I grew up dreaming of nuclear winters. Books like Children of the Dust and Airship 9, movies like Red Dawn gave these dreams their images. The nighly news gave those dreams their framework.

Then, 20 years ago tonight, everything changed. It was the end of so much more than the Cold War, but the end of hostilities that first began in 1914. Events that night seemed to wash away the past and sweep me up into the dreams of a promising future. This news seemed so unreal, few people looked too hard for the "why," lest we ask questions too loudly and wreck that which had taken a life of its own.

Tonight, as old rivals and new leaders gather in Berlin to knock down symbolic dominos painted by schoolchildren, I think about the generation that has come since that night, and why it would be difficult to explain these things to them.

The lamps went out all over Eurpoe in 1914, and Edward Grey never saw them again during his lifetime. It is humbling to be a part of the generation that saw those lamps lit again.


Saturday, November 07, 2009

Storm Warnings

This is not welcome news. I knew Ida was out there in the Caribbean, but you'd think that this late in the year, weather patterns would have shredded all organization from any tropical system to have already hit land once.

Keep a weather eye on the horizon...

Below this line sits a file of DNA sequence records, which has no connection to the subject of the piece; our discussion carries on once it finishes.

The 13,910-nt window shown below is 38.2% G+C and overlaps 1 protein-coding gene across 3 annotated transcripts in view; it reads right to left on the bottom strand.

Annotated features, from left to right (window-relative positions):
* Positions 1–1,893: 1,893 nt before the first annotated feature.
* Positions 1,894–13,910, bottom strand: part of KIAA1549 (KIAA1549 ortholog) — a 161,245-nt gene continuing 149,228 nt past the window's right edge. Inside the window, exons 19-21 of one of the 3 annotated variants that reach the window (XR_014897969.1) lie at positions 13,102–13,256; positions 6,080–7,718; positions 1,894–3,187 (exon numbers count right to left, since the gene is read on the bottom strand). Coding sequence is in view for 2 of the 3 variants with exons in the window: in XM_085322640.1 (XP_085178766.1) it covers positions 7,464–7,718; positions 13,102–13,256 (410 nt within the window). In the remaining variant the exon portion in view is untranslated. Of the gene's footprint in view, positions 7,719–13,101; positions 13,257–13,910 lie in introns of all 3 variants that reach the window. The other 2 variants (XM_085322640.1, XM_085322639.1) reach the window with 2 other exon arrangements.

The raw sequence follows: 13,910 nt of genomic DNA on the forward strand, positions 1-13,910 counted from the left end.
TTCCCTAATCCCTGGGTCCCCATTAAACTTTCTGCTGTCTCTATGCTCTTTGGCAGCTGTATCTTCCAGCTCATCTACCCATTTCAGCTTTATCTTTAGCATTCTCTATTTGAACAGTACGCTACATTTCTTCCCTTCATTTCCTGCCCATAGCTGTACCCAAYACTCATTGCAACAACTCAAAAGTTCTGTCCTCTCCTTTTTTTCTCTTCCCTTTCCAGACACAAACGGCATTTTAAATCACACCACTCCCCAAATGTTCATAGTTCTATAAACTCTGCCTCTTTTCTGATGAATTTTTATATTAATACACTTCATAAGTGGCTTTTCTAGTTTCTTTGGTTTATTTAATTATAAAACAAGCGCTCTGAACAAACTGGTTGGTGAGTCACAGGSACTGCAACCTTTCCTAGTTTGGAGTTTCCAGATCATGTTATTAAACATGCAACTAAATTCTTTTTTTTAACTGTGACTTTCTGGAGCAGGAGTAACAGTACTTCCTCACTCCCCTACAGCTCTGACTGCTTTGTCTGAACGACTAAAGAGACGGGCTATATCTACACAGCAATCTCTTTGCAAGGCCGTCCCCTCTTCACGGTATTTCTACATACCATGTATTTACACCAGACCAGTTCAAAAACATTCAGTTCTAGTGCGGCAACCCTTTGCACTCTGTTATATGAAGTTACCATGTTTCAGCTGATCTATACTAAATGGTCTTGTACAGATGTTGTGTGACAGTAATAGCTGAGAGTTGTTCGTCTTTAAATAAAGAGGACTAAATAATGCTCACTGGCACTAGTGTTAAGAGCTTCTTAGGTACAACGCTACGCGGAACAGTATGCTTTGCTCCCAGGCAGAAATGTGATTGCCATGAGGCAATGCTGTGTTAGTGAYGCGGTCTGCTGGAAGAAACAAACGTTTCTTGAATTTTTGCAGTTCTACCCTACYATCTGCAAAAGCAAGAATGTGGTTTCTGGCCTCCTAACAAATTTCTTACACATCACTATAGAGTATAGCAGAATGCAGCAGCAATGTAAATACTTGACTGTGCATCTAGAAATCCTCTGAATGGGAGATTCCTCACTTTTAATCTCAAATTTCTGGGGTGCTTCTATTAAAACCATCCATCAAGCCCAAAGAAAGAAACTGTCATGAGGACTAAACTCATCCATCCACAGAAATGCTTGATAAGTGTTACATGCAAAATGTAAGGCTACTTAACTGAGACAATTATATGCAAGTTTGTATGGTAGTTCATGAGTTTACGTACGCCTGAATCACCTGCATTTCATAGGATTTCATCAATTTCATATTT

Health Care Alternatives

Well, we'll see what happens in health care today in the decisions of the House of Representatives. My money would bet the under, take the status quo and the points. Reform of big industry comes hard in this country, especially when the "plans" of reform are so difficult to wrap your head around.

That being said, I ran across an interesting post by Steve2 at Alexandria (a group blog that DADvocate contributes to from time to time).

The question is: in our free market, why hasn't anyone tapped into the discontent with our current health care providers with a super-low cost health option. The author likens this to WalMart health care. The need and market is certainly there, and one of the strengths of free-market economies is the rise of entreprenuers to fill holes in the market.

As I've stated before, if there is even one dollar to be made, our culture's entreprenuers will create a business to compete for it. So why is there no movement to capitalize on the dollars that folks would spend on discount health care or insurance?

I don't know the answer to that question, but I do know one thing: if health care reform fails today in the House, liberals and progressives would do well to begin seeking non-government, market based alternatives to the health care crisis. Use the freedoms of our system to begin driving the prices down and forcing big insurance to compete for customers.